7. Andantino aus Opus 35 (Fernando Sor 1778-1839/Arrangement: Martin Flindt)
"I began playing classical guitar as a young boy - and Fernando Sor is a typical composer of Etudes with which one almost inevitably comes into contact. Since then I have always loved this particular piece..." says Martin. Originally written in 2/4, it
takes on a completely new dynamic in 3/4 beat.
8. Lobt Gott ihr Christen alle gleich [Praise God now Christians, all alike] (Nikolaus Herman 1554/ Arrangement: Dirk Piezunka)
One of the best- known Christmas chorales. The uneven groove of the arrangement is carried by the bass clarinet. This
creates space for a exchange of roles: Jens bows the choral melody on the double bass. A quote from Joni Mitchell 'I had a King' is embedded into the piece.
9. Pavane (Toinot Arbeau 1589/ Arrangement: Dirk Piezunka)
This is also well known choir music; one of the most beautiful mediaeval love songs. It always deeply moves.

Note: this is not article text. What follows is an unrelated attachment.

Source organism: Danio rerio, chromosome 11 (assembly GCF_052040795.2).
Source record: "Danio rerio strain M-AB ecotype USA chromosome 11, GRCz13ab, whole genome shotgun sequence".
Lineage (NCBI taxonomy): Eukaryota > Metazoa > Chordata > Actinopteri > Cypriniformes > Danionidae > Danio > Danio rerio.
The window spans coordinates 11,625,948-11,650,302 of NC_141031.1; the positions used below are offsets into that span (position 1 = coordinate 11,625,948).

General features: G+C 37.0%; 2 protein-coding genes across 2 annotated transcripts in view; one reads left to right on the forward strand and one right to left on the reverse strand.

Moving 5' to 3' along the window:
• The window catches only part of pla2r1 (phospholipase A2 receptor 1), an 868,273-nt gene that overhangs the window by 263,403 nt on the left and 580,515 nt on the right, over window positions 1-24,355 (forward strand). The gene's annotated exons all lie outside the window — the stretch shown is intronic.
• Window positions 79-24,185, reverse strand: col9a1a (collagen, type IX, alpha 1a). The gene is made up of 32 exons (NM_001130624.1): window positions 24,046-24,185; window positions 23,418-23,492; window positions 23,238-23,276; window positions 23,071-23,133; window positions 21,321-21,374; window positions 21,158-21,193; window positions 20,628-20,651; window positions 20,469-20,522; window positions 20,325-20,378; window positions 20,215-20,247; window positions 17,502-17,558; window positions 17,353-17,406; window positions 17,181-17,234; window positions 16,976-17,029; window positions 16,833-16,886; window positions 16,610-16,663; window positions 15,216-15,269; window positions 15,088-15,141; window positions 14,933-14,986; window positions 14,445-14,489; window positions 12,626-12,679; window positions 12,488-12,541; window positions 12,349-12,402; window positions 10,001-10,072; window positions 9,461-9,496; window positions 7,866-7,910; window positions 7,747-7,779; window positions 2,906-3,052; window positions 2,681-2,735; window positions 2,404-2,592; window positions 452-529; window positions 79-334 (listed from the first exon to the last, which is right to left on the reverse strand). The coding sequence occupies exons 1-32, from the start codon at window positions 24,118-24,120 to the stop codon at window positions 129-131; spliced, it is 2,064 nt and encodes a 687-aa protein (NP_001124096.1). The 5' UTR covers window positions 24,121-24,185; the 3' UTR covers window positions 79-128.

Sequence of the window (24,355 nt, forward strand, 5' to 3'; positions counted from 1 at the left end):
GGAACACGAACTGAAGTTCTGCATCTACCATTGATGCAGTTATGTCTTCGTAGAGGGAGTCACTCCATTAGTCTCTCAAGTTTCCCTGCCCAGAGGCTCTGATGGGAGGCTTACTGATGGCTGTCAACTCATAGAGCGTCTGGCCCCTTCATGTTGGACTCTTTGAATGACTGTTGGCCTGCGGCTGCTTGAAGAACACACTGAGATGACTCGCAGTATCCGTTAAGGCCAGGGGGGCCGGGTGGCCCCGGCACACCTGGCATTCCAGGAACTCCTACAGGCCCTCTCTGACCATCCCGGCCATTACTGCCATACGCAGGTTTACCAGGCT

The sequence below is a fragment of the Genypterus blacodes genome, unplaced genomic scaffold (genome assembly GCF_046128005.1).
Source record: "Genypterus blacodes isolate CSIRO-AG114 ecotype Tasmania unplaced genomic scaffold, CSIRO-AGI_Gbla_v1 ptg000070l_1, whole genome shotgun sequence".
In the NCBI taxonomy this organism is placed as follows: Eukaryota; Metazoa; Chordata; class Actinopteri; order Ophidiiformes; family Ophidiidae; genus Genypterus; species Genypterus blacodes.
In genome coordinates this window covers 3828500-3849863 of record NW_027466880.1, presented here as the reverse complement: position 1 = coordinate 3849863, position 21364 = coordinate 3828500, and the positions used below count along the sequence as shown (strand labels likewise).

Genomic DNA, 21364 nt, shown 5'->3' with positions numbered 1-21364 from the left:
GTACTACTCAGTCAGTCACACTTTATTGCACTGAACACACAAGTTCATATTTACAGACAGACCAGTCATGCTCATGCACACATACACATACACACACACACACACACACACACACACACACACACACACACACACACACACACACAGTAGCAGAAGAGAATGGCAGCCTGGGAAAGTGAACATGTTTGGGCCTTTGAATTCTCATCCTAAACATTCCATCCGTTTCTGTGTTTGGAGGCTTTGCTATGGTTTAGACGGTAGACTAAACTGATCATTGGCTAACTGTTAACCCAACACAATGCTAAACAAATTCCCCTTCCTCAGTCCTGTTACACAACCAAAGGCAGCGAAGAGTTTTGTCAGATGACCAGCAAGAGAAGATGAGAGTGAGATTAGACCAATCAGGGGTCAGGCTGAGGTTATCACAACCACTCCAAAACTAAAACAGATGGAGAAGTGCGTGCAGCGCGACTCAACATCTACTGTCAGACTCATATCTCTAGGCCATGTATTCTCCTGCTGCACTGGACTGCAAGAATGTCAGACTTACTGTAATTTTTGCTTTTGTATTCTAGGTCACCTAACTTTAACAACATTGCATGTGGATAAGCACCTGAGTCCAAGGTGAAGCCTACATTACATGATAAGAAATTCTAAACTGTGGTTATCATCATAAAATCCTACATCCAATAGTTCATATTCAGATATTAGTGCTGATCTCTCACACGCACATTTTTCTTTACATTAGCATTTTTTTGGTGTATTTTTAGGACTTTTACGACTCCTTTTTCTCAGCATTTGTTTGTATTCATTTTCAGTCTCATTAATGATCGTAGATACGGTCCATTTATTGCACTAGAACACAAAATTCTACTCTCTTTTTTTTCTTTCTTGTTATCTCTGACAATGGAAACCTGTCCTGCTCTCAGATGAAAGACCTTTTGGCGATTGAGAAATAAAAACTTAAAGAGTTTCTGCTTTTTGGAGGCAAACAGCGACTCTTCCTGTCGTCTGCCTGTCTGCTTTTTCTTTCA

10. Eine feste Burg ist unser Gott [Strong Tower & Refuge us our God] (Martin Luther 1528/ Arrangement: Martin Flindt)
The original choral arrangement appealed to us a lot, and so we had the idea of arranging the four voices so that the soprano plays the 1st, the guitar the 2nd and 3rd and the double bass the 4th parts. At the recording, we spontaneously built in some collective improvisation, which works with contrapuntal voices, and which develops slowly from baroque to jazz. At the end we develop the arrangement back to the starting point.
11. Lobet den Herren [Praise to the Lord] (1665 unknown composer. Text by Joachim Neander 1680/ Arrangement: Dirk Piezunka)
Perhaps the best- known of choral melodies. In this re-harmonisation we play the piece in the style of a standard jazz classic.
12. Nun ruhen alle Wälder [Now all the Woods are sleeping] (Paul Gerhardt 1647 / Arrangement: Martin Flindt)
The singer Hanna Jursch brought this piece to our attention and we dedicate this arrangement to her. From the start we knew this would be last piece in our recording session, played in the late evening, as it gets dark outside, when the impression looms that the work is already done.